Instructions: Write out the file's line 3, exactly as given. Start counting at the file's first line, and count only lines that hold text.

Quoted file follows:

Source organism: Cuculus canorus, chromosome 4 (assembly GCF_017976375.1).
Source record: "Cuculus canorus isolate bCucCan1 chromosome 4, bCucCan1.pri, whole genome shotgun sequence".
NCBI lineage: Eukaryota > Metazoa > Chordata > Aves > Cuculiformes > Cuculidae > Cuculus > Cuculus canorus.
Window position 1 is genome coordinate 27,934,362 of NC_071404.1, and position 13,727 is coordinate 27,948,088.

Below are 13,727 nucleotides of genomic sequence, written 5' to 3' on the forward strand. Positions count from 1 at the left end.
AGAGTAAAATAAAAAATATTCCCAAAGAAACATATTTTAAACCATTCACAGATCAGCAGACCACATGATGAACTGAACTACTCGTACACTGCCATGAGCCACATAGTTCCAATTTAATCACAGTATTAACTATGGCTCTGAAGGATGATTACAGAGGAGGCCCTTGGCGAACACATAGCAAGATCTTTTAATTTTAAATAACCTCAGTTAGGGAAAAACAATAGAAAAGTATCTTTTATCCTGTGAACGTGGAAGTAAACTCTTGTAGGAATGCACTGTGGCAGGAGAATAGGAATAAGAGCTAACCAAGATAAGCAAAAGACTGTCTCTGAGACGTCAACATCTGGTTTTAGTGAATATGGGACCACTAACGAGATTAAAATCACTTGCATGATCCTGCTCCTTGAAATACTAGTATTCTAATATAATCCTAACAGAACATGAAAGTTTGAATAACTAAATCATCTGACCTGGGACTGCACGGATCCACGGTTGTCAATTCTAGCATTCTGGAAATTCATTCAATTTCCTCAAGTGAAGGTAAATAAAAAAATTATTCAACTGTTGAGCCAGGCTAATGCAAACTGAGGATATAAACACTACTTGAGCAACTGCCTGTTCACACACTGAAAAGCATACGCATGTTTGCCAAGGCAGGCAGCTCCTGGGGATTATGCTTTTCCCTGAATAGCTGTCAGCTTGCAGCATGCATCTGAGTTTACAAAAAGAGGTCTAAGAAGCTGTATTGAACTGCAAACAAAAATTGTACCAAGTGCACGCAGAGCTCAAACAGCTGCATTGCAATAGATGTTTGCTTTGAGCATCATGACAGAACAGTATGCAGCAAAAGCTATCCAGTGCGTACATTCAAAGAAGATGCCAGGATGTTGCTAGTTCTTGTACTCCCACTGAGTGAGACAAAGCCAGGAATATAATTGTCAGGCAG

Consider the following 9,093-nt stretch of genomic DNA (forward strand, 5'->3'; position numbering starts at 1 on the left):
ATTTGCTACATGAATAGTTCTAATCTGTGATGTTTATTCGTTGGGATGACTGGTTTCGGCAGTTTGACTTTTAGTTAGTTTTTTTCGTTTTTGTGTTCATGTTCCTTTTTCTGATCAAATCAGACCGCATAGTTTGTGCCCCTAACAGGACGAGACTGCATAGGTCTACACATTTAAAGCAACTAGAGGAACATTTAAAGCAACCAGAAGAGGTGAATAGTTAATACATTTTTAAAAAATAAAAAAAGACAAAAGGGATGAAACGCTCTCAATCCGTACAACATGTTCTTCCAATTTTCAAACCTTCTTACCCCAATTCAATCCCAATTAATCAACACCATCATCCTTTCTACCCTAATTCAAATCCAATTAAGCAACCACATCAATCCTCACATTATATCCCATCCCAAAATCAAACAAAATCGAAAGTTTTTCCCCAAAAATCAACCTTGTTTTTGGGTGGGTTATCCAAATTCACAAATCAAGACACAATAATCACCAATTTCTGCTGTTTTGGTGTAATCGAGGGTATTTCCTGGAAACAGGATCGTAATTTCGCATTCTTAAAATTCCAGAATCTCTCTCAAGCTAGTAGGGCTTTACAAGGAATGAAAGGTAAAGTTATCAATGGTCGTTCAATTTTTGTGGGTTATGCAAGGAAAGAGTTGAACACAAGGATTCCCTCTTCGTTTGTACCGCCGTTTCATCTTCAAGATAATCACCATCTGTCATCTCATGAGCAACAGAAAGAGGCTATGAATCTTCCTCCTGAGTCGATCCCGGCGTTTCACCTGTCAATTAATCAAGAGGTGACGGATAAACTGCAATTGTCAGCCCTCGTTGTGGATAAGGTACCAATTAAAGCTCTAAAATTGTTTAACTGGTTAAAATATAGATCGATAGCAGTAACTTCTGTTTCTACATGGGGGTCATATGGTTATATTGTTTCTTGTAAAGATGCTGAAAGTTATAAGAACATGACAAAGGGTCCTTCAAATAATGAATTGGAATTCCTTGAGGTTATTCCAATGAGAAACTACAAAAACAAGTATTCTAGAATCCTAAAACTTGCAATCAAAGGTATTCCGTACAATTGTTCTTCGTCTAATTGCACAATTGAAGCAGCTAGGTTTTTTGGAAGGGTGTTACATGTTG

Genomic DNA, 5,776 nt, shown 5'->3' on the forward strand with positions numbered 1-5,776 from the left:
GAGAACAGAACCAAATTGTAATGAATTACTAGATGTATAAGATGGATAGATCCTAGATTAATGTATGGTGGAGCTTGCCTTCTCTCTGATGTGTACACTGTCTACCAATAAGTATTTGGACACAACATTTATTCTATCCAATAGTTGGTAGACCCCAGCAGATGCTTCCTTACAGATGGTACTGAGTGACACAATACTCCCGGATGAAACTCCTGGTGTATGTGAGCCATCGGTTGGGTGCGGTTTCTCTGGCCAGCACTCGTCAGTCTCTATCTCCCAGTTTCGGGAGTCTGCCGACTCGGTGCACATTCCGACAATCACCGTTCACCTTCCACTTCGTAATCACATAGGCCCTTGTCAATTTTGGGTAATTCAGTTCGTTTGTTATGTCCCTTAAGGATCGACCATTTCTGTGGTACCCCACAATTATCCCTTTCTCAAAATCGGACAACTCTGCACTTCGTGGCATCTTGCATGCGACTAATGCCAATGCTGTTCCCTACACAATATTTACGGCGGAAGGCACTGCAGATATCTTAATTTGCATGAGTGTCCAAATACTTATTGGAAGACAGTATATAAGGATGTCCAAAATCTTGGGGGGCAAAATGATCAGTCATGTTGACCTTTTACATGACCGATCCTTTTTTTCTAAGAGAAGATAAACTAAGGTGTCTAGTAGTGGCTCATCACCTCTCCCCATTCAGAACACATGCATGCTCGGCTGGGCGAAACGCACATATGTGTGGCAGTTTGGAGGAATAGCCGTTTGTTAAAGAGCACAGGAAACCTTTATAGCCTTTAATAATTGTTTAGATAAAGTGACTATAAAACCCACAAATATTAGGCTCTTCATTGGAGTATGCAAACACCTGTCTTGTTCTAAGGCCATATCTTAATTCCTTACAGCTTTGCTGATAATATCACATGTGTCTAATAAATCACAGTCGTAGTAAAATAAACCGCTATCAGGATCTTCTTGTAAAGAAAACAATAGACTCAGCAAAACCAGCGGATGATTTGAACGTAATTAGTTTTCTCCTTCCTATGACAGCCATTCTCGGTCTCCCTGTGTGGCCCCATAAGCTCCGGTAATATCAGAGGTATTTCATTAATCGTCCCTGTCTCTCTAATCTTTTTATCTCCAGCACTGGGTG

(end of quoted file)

NCBI lineage: Eukaryota > Metazoa > Chordata > Aves > Cuculiformes > Cuculidae > Cuculus > Cuculus canorus.